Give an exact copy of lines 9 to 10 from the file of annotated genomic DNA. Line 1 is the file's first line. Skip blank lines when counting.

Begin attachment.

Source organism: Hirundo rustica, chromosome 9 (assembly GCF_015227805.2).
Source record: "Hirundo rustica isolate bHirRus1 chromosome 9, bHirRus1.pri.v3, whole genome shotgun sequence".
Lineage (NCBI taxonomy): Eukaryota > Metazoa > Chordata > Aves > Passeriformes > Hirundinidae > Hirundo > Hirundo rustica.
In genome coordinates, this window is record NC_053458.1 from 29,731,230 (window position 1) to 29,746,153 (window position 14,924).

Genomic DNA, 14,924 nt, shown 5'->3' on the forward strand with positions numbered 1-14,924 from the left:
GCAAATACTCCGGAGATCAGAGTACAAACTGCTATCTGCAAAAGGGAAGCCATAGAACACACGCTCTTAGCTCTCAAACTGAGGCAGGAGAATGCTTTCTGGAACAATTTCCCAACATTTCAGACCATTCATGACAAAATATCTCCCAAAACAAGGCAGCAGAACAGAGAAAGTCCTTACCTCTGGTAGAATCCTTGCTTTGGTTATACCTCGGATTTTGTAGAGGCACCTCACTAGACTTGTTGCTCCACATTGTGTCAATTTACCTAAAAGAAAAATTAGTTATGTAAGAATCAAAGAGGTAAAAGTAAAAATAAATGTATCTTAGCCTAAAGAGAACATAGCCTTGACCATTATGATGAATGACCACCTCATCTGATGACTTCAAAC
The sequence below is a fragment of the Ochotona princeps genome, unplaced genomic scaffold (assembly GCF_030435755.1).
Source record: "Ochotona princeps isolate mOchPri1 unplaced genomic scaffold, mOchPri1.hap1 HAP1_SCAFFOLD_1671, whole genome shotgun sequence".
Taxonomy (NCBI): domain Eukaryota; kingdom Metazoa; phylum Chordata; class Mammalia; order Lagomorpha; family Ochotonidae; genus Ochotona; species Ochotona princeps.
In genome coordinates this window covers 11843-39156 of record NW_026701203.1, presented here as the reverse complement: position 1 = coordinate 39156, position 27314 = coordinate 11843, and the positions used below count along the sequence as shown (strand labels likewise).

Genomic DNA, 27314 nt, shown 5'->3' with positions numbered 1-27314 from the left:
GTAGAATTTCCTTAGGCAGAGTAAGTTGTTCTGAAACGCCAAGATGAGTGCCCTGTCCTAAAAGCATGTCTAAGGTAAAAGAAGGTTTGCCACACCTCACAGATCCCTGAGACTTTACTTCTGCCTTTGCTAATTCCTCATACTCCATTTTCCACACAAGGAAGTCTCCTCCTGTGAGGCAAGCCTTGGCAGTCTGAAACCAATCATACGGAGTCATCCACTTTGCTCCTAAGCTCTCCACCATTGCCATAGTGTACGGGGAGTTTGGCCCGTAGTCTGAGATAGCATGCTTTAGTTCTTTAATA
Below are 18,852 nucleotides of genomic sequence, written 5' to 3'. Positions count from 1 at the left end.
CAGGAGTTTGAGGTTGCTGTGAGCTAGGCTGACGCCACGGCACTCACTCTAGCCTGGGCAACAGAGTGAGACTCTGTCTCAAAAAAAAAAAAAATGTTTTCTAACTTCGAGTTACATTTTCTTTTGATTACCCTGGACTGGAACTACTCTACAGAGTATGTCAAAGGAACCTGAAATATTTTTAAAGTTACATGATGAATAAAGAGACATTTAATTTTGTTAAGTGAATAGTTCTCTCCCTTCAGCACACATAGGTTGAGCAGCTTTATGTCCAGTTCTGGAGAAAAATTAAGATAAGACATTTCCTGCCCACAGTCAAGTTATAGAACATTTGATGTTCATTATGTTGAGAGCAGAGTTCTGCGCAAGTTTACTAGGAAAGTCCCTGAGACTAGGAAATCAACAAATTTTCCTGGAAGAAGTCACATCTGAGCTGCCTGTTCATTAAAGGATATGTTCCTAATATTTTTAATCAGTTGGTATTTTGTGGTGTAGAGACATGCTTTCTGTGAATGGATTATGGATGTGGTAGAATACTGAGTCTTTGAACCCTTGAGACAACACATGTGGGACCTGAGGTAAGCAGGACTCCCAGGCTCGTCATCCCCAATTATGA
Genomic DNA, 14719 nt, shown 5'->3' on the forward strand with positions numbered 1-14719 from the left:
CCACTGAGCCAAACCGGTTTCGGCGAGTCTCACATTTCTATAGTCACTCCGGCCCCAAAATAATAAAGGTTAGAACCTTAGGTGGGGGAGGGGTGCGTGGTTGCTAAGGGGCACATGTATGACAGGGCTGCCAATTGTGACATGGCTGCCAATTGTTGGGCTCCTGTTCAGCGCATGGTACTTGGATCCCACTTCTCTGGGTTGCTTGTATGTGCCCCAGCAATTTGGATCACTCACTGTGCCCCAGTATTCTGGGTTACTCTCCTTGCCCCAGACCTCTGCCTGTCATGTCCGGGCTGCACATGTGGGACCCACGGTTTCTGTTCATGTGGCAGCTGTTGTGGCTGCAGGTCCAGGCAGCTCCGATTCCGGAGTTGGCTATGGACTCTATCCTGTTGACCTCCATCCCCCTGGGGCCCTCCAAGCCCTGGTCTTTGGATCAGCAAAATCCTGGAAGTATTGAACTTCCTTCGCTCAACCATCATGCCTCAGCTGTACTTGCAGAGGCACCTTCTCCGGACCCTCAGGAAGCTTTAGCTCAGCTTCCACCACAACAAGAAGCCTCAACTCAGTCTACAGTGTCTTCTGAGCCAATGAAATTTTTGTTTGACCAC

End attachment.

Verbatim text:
Taxonomy (NCBI): domain Eukaryota; kingdom Metazoa; phylum Chordata; class Mammalia; order Lagomorpha; family Ochotonidae; genus Ochotona; species Ochotona princeps.
In genome coordinates this window covers 11843-39156 of record NW_026701203.1, presented here as the reverse complement: position 1 = coordinate 39156, position 27314 = coordinate 11843, and the positions used below count along the sequence as shown (strand labels likewise).